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Does it matter if you're black or white?

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Is there anything left to believe in?  Is there anything of honesty and decency left in the world?  Has all the magic gone and not just gone, but gone rotten?  Politics is a cesspool where democracy and accountability have become nothing more than words in a propaganda war; the Catholic Church, a so-called Christian institution, a playground for paedophiles; the business world, whose rotten practices have led to the corruption of governments and the abuse and exploitation of millions; the world of entertainment, its rotten underbelly exposed with stories of rape and assault, not that it was really much of a surprise since the casting couch has been common knowledge for decades, probably since the beginning of Hollywood.  But, even the world of science, where logic and reason used to be the foundations of scientific truth, has been swallowed whole by the lie of ‘global-warming’. 

Now, Michael Jackson, who is again, the focus for allegations of sexual abuse, after the documentary last week which detailed the alleged grooming and sexual exploitation of Wade Robson and James Safechuck.

I loved Michael Jackson, I grew up with him and don’t remember a time when I didn’t know who he was.  My father never bought a record in his life and seldom had a good word to say about ‘pop stars’, but he bought Rockin’ Robin back in the day which I only found out when Michael Jackson died.  But we all loved him, especially back in the 1980’s, when he soared to global mega-stardom.  My children loved him, his movie Moonwalker was never off in my house.  My eldest boy wanted to be Michael Jackson; he wanted black skin and an afro hair-do.  I hope this isn’t racist - poor old Motsy, John Motson, who I thought had long since retired, got into a bit of bother recently because he said some footballer was ‘big, black and brave’.  He was condemned as a racist for saying ‘black’ but if someone says I’m white, is that racist? I mean, I am white!  This is like that nonsense back in the 80’s when the words of Baa, baa, black sheep were changed because it was deemed racist.  You get black sheep, that’s not racist it’s just a fecking sheep!  Then, Amber Rudd got into all that trouble for saying Diane Abbot was ‘coloured’.  What do you say in these days of fascistic political correctness, a person with a lower or higher percentage of melanin in their skin?? 

Anyway, back to MJ who managed to be both black and white!  That’s another thing, he was called a liar many times for claiming he had vitiligo and accused of skin bleaching.  The coroner’s report after he died, confirmed that he did have the condition and apparently, he used skin whitening creams to even out the discolouration.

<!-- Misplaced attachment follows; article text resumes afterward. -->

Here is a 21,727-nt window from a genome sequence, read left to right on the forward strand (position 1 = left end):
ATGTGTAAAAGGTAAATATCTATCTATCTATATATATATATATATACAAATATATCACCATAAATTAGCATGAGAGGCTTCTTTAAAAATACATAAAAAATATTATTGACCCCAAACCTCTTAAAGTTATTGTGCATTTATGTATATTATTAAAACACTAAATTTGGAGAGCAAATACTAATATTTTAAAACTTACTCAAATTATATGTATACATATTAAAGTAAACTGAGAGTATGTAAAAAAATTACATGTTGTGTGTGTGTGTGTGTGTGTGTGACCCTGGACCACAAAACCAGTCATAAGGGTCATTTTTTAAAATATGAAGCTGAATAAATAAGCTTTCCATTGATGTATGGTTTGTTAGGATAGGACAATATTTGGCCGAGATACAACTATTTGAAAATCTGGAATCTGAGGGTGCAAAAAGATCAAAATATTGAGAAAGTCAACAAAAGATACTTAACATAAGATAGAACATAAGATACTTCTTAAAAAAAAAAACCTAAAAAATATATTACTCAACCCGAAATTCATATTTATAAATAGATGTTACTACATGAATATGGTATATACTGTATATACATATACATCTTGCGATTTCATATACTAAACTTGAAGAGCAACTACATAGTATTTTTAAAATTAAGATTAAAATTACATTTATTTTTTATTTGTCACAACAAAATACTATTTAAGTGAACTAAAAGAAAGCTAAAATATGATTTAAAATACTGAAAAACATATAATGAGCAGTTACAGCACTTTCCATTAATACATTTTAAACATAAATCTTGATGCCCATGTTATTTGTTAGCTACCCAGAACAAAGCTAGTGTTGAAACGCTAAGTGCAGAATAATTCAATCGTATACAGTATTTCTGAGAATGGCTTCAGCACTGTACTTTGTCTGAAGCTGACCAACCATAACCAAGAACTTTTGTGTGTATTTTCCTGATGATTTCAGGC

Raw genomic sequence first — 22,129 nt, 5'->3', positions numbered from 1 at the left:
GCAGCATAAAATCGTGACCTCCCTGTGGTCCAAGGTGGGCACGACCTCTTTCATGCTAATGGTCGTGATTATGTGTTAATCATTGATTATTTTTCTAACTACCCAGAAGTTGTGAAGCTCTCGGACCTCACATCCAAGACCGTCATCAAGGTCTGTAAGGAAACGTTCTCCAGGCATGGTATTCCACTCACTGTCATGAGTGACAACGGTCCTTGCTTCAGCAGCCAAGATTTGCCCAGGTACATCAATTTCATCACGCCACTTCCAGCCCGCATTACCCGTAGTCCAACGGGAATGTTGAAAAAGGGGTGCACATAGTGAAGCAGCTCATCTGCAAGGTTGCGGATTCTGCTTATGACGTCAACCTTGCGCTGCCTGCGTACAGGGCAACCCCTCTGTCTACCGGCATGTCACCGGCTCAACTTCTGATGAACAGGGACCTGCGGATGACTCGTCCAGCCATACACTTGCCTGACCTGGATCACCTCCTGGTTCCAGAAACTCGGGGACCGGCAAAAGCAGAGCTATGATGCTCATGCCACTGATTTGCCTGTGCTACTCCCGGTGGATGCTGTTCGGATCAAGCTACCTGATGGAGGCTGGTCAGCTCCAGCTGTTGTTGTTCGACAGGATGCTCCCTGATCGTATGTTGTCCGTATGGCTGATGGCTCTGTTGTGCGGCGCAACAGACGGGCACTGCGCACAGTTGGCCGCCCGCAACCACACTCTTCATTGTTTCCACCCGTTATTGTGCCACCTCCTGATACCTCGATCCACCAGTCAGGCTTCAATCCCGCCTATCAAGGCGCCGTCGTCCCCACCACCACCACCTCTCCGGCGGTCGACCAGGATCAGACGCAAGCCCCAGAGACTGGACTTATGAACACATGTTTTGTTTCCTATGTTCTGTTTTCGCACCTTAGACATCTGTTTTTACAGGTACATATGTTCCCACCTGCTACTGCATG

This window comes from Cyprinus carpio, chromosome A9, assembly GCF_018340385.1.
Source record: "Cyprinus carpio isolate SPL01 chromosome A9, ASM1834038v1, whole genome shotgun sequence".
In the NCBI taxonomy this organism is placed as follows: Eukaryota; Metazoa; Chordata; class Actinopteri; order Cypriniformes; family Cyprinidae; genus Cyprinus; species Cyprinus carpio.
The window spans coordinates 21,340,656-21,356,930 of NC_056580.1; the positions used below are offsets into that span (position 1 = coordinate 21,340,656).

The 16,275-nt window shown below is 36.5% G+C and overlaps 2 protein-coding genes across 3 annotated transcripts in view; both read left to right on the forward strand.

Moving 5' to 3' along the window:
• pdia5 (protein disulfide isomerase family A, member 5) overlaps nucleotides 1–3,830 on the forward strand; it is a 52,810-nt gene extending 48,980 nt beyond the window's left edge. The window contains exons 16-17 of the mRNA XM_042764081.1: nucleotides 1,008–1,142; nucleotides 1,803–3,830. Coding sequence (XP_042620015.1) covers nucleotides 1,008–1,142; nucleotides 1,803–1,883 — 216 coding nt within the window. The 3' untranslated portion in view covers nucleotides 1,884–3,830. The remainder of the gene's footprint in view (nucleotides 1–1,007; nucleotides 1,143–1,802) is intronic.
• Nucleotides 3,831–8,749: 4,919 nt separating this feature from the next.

Anyway, getting back to the afro, as I pointed out to my son, there isn’t a perming lotion in the world that could curl his very thick, straight hair, much to his deep disappointment. He loved and still loves to dance, he danced like Michael Jackson and there is video footage, somewhere, of him doing his best Michael Jackson moves.   I never entered him into any moonwalk dance competitions, but in all honesty, if Michael Jackson had landed to my door, to take my sons to Neverland for a week or a weekend, I doubt if I would have refused.  We believed in the image of childlike innocence and made allowances for his strange behaviour because of his upbringing and life.  No-one has ever had a life like Michael Jackson’s and no-one, in the entire history of the world, has experienced that level of fame.

When the first allegations of abuse came out, I was unsure.  It seemed as if it was part of a plot by the boy’s father, to extort money out of Jackson, to make a movie and the doubts weren’t entirely dispelled when he decided to settle out of court.  When the next allegation was made, Jackson fought it in court and was acquitted.  I assumed the jury had more detail and knowledge about the truth of it all, than I did and it seemed that his reputation had been restored, at least for some.   Safechuck and Robson, spoke in defence of Michael Jackson in that case and Robson did again, in 2003, when he was in his 20’s. 

Years after both those cases, other facts have come to light.  Michael Jackson apparently didn’t want to settle the first case but his insurance company did it, out of fear of loss of revenue, in case, there was a protracted court case.  Jordi Chandler also refused to testify and a year after the settlement legally emancipated himself from his parents.  He also left the US in 2003 so that he couldn’t be called to give evidence in that trial. We can only speculate as to why.  He never reconciled with his father who committed suicide a few months after Michael Jackson’s death.  Again, we can only speculate as to why but apparently, no-one from his entire family attended his funeral.

Michael Jackson is no longer with us and is unable to defend himself.  So, until there is irrefutable proof, the questions will remain unanswered and people will, I’m sure, debate it for many years to come and believe who they choose to believe.  Watching the documentary made me think that, if the allegations were true, it appeared to me, to be behaviour that had been learned.  His sister LaToya had made allegations of sexual abuse against her father, many years ago and was publicly ostracized and condemned for it.  It was interesting to see old Joe Jackson sticking so closely to Michael during the Gavin Arvizo court case, considering their relationship wasn’t always that good.  LaToya also made a statement condemning Michael but later retracted it, saying it was made under duress from her husband.  She did apologise to Michael and the two were reconciled.